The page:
Brawl in Cell Block 99
Brawl in Cell Block 99 wallows in its own grotesquery past the point of endurance, says MacDara Conroy
There’s a scene in S Craig Zahler’s debut feature Bone Tomahawk that perfectly encapsulates the dread and terror for which that post-modern horror-western has been celebrated. But it doesn’t have anything to do with the cannibal tribe that awaits our protagonists as they ride out into the unknown on white America’s frontier.
At one crucial moment, Patrick Wilson’s character, one of a posse of five finding themselves far less adept at their mission than expected, takes refuge from the fray behind a small rocky bluff. The frame fills with the ferns that surround him there, giving an ominous kind of shelter. They’re just ferns, but there’s something about the way the primitive fronds hang over him, protecting and oppressing in equal measure; a reminder that they were here long before us and will likely survive our extinction as a species. They’re symbolic of the stark, cold fact that there is no refuge from nature.
It’s an in to reading Zahler’s more ambitious follow-up, Brawl in Cell Block 99. There’s a similar tone and pace, and a complementary theme: there is no escape from the horror of life, nor the banality of evil. But the results prompt more conflicting feelings, which bely the fairly bold simplicity of the story.
Vince Vaughn is Bradley Thomas, a working-class schlub the film introduces as he’s let go from his job at an auto shop. Hardly in the best of moods, he arrives home to find his wife Lauren (Jennifer Carpenter) has been seeing another man, one with clearly violent tendencies. It prompts what’s bound to be one of the more talked-about scenes as Bradley refocuses his anger by destroying Lauren’s car — smashing a window, tearing off the bonnet and ripping out a headlight with his bare hands.
The subsequent scene as Bradley and Lauren hash things out is serene by comparison, but pregnant with violence; as Bradley commands the couch, laying out in all but words that he’s a self-aware psychopath, Lauren perches on an armrest across the room, conditioned for flight if/when the mood turns. It tells us everything we need to know about our anti-hero, before the rest of the film expects us to forget it.
Anyway, this is all just the set-up for what’s to happen when the story jumps forward 18 months, with Bradley and Lauren’s lives transformed. They’ve got a fancy new house, and a baby on the way. Shame it’s a lifestyle funded by Bradley’s new job as a drug runner for local kingpin Gil (Marc Blucas). You can probably figure out what happens next: A new assignment with a Mexican cartel goes awry, landing Bradley in prison on a seven-year stretch. He’s soon informed by an elderly gentleman visitor (B-movie veteran Udo Kier) that Lauren has been kidnapped and faces a forced abortion, unless he can take out a specific inmate who’s apparently ensconced in ‘Cell Block 99’ of a much higher security prison overseen by the sadistic Warden Boggs (Don Johnson, clearly cast on the back of his role in hardcore noir Cold in July).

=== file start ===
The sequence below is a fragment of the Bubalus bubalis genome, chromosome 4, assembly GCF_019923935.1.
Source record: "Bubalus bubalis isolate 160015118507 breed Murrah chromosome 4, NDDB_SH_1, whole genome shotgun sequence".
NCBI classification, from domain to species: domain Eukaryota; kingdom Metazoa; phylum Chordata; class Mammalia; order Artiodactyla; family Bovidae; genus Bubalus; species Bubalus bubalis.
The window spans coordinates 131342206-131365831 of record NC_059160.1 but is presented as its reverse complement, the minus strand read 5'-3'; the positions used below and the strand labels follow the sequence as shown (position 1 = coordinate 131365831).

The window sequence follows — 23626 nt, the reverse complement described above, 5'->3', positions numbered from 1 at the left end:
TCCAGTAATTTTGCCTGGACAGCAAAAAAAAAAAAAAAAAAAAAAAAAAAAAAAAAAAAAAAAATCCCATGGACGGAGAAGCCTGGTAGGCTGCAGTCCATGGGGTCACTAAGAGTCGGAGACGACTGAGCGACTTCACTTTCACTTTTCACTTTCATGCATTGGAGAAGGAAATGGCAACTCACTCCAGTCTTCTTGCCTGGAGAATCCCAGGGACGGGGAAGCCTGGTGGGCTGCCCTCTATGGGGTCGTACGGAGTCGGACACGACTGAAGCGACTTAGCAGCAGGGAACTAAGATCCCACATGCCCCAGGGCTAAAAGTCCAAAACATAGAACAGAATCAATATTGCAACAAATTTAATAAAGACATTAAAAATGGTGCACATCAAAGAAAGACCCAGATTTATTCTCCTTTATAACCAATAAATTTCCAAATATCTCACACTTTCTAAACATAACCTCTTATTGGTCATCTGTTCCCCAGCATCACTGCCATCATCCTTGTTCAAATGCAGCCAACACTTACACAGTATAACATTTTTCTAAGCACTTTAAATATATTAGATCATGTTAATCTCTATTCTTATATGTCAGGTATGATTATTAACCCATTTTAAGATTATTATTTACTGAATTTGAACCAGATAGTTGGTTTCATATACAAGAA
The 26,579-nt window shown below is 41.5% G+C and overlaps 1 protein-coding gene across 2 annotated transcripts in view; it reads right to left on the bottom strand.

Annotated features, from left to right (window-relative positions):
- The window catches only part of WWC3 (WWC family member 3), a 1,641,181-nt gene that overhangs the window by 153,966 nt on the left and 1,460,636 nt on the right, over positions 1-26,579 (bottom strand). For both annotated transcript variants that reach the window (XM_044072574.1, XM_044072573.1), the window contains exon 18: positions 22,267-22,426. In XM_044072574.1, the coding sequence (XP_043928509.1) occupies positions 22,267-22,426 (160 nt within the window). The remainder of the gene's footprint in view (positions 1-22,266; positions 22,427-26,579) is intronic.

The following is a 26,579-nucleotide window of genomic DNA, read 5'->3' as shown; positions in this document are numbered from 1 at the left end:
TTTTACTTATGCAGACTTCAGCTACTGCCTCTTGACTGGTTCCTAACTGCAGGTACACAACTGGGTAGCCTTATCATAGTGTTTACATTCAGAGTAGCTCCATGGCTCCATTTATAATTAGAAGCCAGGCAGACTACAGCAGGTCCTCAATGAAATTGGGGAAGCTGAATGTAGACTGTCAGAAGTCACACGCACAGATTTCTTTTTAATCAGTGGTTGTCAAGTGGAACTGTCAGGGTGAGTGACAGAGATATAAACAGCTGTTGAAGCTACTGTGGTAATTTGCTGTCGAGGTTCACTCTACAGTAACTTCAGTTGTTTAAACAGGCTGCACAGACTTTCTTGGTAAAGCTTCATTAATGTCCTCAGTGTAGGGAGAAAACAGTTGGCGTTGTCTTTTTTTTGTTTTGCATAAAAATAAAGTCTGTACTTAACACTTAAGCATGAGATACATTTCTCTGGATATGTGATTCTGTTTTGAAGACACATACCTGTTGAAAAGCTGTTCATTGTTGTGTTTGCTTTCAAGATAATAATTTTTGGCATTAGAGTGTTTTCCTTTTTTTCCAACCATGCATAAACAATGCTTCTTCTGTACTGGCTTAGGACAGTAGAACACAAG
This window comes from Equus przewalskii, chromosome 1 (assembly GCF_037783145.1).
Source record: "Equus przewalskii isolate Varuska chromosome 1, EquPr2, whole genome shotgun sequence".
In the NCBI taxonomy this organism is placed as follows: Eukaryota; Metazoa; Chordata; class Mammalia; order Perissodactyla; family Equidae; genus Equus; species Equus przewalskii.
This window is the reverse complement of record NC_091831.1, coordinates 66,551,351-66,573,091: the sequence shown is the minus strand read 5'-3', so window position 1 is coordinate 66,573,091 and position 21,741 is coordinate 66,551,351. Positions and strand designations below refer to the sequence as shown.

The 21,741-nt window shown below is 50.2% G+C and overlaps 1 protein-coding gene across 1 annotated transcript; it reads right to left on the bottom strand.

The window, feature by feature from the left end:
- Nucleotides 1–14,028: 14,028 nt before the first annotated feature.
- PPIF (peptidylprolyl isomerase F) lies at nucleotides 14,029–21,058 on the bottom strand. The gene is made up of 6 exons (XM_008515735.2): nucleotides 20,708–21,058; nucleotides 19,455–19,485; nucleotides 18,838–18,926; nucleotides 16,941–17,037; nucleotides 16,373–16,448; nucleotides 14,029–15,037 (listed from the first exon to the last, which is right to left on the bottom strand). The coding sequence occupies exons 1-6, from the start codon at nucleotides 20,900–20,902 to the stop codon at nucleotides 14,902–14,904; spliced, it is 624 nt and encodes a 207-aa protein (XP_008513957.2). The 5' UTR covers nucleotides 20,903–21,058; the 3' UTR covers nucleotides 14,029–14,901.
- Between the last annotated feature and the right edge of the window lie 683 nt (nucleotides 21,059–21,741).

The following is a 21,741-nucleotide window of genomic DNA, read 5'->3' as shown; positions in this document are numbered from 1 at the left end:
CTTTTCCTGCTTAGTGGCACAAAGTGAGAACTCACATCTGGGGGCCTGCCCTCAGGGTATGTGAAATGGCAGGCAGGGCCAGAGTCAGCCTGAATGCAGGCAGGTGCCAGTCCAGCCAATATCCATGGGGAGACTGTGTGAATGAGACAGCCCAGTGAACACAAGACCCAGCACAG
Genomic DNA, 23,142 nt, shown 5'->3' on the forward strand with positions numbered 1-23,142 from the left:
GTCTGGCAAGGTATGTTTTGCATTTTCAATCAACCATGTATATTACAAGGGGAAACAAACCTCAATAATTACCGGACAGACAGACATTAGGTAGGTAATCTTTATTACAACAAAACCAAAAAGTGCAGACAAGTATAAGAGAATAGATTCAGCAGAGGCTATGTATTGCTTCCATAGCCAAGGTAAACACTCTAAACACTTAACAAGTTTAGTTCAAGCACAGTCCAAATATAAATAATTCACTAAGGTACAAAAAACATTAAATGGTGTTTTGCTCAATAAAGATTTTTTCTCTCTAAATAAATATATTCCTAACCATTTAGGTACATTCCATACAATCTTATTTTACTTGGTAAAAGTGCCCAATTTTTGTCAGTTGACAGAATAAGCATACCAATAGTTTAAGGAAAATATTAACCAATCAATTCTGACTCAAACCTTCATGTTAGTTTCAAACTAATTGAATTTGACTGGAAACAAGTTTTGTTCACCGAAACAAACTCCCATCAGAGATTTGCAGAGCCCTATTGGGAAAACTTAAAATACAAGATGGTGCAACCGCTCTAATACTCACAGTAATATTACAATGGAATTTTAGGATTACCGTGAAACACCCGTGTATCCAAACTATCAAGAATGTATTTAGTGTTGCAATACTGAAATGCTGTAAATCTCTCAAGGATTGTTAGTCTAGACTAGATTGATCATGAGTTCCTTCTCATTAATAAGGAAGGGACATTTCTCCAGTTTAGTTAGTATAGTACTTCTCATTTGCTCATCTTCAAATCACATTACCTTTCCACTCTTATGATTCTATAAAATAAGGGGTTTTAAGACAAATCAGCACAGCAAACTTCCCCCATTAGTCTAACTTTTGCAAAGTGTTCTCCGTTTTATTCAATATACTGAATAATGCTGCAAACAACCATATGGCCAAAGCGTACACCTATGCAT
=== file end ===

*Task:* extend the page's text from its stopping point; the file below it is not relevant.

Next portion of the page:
So begins a trail of bodily destruction as Bradley fights his way to the final boss through a succession of increasingly monstrous villains and medieval scenarios that plays like a barely grounded version of The Story of Ricky. It’s also a preposterously elaborate revenge fantasy in the vein of Oldboy, crossed with the frenetic hand-to-hand fight choreography of The Raid. Zahler — as director, writer and composer, like a 21st-century John Carpenter (not that Carpenter isn’t still around) — knows exactly what he’s doing here, constructing a modern-day exploitation film from the key selling points of the most celebrated and notorious of recent cult classics.
The results make for uncomfortable viewing, to say the least. But not only for the graphic depictions of grievous bodily harm, taken to an excess that verges more on the horrors of Pasolini’s Salo than your average grindhouse gorefest. In short, we need to talk about Bradley.
Vaughn’s ‘everyman’ seems like a very specific set of choices in this climate. He’s a flag-waving ‘patriot’ but the film leaves that open to the Trumpian definition. He’s not outwardly racist to colleagues, but abides others’ language, and doesn’t hesitate to goad people into fights with racial epithets. His shaved head, replete with non-specific gothic cross tattoo, is absolutely a dog whistle to neo-Nazis. Even if the cartoonish final shot (no spoilers here, I promise) might betray what low regard Zahler holds for such people, Bradley is quite deliberately designed to appeal to white supremacists, and that is a problem. You’d have to be naive not to at least be curious about the intent. That curiosity on this viewer’s part is enough to give pause.
Yet there is no denying the power of Vaughn’s performance here. Playing starkly against his usual type, his hulking presence brings an aura of violence to even the most innocuous of actions. And when he does strike, every hit counts. But more than that, amid all the chaos around him, the Grand Guignol settings and the quotable dialogue (Warden Boggs gleefully refers to a wall of torture devices as something “Amnesty International would frown upon”), Vaughn’s Bradley is as believable as he is ridiculously superhuman, as paradoxical as that statement might be. He’s an easy psychopath to root for.
But it’s all a bit too much. Over a lengthy running time — pushing past the two-hour mark when a leaner 90 minutes would help — Brawl in Cell Block 99 wallows in its own grotesquery past the point of endurance. There are moments of crowd-pleasing comeuppance, but they are few amid the near unrelenting bleakness of it all. There is nothing here that is not intended by its maker, but that does not put those intentions beyond question.
Brawl in Cell Block 99 opens exclusively at Dublin’s Light House Cinema on Friday October 20th.
Originally published at thumped.com.